Taking the lead among exhibitors is Georgetown College, the Baptist-related liberal arts college in central Kentucky. They approached the Academy early this year about buying the advertizing space on the back side of the festival program. Their reservation also gives them prime space in the exhibition hall at the festival in January.
This past January, 26 businesses, institutions, and organizations exhibited at the festival. They come to recruit students, sell products, promote ministries, and hire ministers. Organizers are making plans for that to increase to 40. Registration forms for advertizing and exhibiting will be posted within the next few weeks.
The daytime activities of the festival, including exhibitions, meals, and preaching, will be in the Seelbach Hilton Hotel. The Cathedral of the Assumption, a half block away, will host a reception, a luncheon, a worship service, and the closing ceremonies. All actives of the festival are free and open to the public. Offerings are received during the festival to help underwrite the cost of the Academy programs.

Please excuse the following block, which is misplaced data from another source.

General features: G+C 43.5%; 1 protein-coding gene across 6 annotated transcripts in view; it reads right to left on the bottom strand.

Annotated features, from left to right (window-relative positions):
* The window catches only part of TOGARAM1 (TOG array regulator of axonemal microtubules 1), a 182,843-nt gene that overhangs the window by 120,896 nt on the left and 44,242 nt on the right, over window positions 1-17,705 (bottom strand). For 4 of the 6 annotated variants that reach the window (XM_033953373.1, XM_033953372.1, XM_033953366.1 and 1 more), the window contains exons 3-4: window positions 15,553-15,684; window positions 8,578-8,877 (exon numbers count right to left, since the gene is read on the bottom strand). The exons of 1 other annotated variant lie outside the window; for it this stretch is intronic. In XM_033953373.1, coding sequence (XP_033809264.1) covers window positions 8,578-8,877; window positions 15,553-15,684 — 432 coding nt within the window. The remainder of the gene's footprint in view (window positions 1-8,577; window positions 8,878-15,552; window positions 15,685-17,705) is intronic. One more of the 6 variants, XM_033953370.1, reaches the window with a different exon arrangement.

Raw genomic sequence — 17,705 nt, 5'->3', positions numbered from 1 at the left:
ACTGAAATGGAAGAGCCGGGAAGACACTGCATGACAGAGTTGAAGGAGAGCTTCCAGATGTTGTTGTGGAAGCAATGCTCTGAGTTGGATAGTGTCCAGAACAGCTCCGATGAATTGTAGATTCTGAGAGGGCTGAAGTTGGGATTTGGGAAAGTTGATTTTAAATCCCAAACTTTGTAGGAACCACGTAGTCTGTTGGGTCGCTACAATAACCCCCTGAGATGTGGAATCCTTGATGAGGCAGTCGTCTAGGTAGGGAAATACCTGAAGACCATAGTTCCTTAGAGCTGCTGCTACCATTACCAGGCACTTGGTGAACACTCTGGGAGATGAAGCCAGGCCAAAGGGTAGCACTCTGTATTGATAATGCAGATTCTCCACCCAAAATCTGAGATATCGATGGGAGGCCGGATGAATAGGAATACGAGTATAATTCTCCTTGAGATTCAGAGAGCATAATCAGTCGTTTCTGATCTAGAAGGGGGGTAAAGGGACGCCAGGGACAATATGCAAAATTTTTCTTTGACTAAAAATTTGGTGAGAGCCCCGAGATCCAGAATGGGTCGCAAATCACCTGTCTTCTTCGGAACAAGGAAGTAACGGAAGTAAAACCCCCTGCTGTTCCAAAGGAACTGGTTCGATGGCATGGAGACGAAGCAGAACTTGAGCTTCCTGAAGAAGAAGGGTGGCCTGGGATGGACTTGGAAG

The two prime initiatives of the Academy are the preaching camp and the festival of young preachers. We thought we were the only ones out there doing this sort of thing; but maybe not.
Long-time friend Mike Diduit of Anderson University in South Carolina is hosting the second Boot Camp for Preachers. You can read all about it at www.preachingbootcamp.com. I am happy to give him this small endorsement because he published on his web page 18 months ago a news story about the launch of our Academy.
His camp, though, is different from ours in two respects. First, his boot camp does not target younger preachers, and second, his boot camp does not feature campers preaching. He has a list of well-known specialists and preachers who are coming in to speak and lead. Our camps, of course, register only young preachers, age 16-28 (with some flexibility on both ends), and the stackpole around which our camps are organized is the daily preaching by every camper. So there is a difference.